I am more careful about taking care of my own hair and about how I speak about myself. Charlotte is a mirror. When I had freeform locos, she eventually wanted them too. When I had clip-in puffs, she picked some out too. When I am comfortable wearing my TWA (teeny-weeny afro), so is she. This applies to more than just hair, obviously; actually, all of this applies to more than hair.
I've also been more careful with dialect, for instance. I am very literal, by nature taking words to mean what they literally mean, so this shift is a work-in-progress. Language is a significant part of any culture; I have to actively reject the notion that our vernacular is wrong. It is nonstandard, but it is not wrong, neither is it inherently silly or funny or uneducated-sounding.
One big thing is the males. A kind acknowledgement from Daddy completely changes Char's demeanor. It can be just a couple of words, but she is so sensitive to his approval and care. Not only that, but Chris is increasingly becoming aware of his influence in his little sister's life. I don't know how it happened; I don't recall mentioning it. Somehow though, he knows saying "you look weird" or "you look nice" matters -- much more than his opinion matters to anyone else. It is a sweet moment when he, without prompting, lets his sister know her fro-puff looks good -- and without any pomp or tada. I treasure those quick, tender glimpses.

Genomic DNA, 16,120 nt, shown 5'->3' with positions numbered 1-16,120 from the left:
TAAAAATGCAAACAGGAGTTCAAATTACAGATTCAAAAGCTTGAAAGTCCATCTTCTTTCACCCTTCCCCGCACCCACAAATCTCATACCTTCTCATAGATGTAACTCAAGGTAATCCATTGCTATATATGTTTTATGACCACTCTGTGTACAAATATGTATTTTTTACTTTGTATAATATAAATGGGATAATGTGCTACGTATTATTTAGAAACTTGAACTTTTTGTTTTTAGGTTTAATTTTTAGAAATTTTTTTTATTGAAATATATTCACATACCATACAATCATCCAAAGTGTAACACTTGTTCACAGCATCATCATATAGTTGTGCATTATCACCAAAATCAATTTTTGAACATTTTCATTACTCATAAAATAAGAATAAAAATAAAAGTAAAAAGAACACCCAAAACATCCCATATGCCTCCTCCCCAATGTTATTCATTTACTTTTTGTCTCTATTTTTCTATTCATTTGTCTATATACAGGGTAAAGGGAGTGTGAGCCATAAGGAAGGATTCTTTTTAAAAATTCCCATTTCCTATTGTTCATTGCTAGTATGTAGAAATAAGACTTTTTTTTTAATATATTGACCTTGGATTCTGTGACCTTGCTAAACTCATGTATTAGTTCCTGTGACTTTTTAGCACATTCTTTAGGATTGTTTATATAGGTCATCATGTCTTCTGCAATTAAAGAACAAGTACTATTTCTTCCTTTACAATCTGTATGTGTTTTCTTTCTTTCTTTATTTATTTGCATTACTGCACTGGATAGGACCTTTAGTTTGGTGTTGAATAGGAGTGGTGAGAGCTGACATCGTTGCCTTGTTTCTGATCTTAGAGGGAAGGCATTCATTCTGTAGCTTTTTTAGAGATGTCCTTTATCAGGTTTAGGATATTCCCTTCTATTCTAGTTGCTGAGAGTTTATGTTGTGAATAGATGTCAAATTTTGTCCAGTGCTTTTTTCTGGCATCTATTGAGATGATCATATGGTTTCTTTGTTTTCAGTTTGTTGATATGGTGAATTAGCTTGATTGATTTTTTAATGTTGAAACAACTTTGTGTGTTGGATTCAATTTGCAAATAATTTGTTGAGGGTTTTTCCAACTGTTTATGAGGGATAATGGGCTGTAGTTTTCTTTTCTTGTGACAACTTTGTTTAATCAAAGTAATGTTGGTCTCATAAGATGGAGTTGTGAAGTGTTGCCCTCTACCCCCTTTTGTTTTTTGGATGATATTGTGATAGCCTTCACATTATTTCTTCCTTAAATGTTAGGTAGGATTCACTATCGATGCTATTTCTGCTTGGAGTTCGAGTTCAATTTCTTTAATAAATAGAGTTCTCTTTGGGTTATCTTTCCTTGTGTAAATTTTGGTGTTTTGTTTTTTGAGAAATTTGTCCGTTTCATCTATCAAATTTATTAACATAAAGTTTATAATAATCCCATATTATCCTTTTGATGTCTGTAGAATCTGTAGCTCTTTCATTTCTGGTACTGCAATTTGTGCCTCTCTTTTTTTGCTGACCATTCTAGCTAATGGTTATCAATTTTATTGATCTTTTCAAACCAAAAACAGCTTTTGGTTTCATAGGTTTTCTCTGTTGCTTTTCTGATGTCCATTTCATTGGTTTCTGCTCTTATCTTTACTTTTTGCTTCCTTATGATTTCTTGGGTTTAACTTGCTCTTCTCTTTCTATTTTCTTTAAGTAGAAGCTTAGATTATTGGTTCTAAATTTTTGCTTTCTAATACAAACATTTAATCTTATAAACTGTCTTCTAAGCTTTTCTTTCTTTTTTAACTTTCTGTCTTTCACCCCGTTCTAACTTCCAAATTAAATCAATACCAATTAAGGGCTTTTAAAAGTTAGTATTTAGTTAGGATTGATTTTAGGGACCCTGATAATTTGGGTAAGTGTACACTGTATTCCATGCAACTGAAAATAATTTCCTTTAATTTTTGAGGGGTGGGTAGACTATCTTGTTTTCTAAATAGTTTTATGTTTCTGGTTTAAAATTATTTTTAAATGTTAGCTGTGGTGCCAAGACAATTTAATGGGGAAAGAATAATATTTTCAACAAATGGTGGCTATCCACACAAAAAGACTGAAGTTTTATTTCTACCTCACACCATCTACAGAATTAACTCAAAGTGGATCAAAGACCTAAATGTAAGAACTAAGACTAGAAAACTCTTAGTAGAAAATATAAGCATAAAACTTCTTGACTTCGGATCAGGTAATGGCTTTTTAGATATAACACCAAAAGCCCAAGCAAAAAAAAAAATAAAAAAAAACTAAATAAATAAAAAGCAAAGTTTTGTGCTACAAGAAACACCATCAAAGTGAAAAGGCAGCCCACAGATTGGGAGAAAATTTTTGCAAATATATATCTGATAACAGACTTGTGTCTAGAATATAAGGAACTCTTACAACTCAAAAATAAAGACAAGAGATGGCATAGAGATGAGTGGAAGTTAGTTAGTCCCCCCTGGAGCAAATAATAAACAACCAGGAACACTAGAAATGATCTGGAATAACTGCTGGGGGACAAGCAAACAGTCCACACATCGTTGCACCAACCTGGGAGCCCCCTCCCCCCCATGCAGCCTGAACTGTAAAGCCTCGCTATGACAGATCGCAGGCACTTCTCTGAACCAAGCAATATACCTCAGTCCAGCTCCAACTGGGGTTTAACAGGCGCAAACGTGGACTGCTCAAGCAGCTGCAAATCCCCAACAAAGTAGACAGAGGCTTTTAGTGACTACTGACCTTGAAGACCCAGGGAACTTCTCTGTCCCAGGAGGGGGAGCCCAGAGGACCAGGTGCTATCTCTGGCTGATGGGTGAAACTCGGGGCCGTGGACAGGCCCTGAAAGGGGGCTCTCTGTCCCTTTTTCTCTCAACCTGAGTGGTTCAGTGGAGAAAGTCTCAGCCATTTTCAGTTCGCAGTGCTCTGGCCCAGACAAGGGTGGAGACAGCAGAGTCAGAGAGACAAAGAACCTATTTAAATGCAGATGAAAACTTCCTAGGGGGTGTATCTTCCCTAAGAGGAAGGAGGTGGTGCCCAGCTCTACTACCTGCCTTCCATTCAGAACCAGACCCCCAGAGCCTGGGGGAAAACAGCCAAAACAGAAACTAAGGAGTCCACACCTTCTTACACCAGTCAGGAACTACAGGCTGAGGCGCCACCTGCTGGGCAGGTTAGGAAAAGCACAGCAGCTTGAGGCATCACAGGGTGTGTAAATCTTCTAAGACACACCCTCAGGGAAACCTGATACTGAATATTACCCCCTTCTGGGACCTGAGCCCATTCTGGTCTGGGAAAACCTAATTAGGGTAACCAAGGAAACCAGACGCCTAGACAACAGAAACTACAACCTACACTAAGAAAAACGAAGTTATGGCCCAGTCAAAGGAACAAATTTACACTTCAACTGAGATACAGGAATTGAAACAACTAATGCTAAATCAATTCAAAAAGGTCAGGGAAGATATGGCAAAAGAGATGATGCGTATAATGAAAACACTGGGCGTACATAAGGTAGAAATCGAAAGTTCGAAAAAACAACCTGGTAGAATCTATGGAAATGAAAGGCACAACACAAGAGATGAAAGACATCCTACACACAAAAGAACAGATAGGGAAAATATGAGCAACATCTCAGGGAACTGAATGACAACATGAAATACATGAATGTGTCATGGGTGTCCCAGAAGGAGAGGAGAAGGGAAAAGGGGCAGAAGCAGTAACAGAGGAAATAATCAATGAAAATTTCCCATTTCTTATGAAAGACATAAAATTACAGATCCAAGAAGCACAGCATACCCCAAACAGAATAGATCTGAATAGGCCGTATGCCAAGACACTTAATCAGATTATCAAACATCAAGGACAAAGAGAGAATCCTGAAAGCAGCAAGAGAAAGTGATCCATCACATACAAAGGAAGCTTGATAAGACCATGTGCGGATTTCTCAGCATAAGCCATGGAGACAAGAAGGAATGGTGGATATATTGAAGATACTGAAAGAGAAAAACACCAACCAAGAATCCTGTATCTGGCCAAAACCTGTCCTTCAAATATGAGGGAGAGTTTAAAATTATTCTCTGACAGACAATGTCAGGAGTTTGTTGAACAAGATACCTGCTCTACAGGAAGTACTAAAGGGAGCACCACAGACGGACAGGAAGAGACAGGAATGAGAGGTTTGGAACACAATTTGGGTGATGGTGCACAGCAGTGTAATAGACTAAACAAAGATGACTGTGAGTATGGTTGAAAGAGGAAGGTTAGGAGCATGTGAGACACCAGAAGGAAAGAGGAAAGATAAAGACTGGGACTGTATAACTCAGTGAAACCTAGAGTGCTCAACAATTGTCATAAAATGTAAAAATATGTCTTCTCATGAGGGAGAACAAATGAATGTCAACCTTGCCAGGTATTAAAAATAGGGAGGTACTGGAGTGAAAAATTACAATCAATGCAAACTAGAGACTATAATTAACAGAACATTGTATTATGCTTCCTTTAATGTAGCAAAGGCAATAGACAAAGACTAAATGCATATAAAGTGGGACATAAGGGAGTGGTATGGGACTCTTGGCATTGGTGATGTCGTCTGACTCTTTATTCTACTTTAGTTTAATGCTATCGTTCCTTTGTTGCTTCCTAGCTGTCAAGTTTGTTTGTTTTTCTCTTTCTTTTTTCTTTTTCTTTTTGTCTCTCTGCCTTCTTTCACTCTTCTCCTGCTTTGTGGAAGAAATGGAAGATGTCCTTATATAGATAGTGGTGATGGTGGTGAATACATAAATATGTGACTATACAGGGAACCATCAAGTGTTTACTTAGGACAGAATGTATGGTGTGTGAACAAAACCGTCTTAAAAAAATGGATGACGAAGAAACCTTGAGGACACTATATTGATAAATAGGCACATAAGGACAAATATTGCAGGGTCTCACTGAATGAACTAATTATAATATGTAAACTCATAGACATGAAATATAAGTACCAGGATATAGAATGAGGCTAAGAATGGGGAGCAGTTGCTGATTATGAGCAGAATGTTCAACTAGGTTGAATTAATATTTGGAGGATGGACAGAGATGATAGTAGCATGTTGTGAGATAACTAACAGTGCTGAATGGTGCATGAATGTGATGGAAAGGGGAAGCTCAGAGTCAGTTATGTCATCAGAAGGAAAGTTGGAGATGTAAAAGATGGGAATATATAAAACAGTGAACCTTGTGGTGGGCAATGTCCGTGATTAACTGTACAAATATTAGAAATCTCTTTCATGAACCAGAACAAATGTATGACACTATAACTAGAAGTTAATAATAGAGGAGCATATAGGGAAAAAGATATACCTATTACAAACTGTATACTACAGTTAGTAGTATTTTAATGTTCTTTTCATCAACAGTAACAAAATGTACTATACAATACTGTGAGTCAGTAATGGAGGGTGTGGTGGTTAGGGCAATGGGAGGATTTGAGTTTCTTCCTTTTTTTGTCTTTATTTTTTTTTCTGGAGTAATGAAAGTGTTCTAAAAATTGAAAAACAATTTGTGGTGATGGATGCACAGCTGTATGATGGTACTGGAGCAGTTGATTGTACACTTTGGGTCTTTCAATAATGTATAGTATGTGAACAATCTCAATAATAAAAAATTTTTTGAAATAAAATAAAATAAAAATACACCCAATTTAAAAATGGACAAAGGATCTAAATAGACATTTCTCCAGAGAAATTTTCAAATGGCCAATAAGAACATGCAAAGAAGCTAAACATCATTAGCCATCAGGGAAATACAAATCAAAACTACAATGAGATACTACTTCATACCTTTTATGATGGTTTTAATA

I have to actively reject the notion that our vernacular is wrong. It is nonstandard, but it is not wrong, neither is it inherently silly or funny or uneducated-sounding.
Now, we do not go out of our way to see or befriend people that look like us though it is a temptation and seems good. Thankfully, we don't need to. The sense of otherness is an illusion. Sure, we are minorities, but we are not strange. We are not the only black people around, no matter how it feels. There are black and hispanic girls at soccer. There are black girls with cornrows and braids at ballet. There are black checkers at the market and UPS deliverers and actors on TV. And thankfully, they blend in these activities and professions near-seamlessly with non-blacks, and so do we.
I don't want to suggest it isn't tough or to diminish the awkwardness or frustration of being in the minority -- especially in the extreme minority as is often the case in homeschool groups. I'll write more about that later. At this stage in my children's lives, however, I particularly want to be careful not to build a mountain out of what can be a mere bump under the carpet. Later, we'll certainly be faced with the implications of code shifting and the perception of natural hair and the constant, subtle mockery of black culture, and many other things. People will think she's just like them, that is, normal like them, when she could not be more different. And they'll draw conclusions about her without knowing her at all.
But for today, she'll dance with the most welcoming group of girls I've ever seen. She'll befriend boys and girls that have yet to think about her skin color at all. She'll play with her siblings day after day. At home.
featured photo by @THEOPTIMISTDREAMER via nappy.co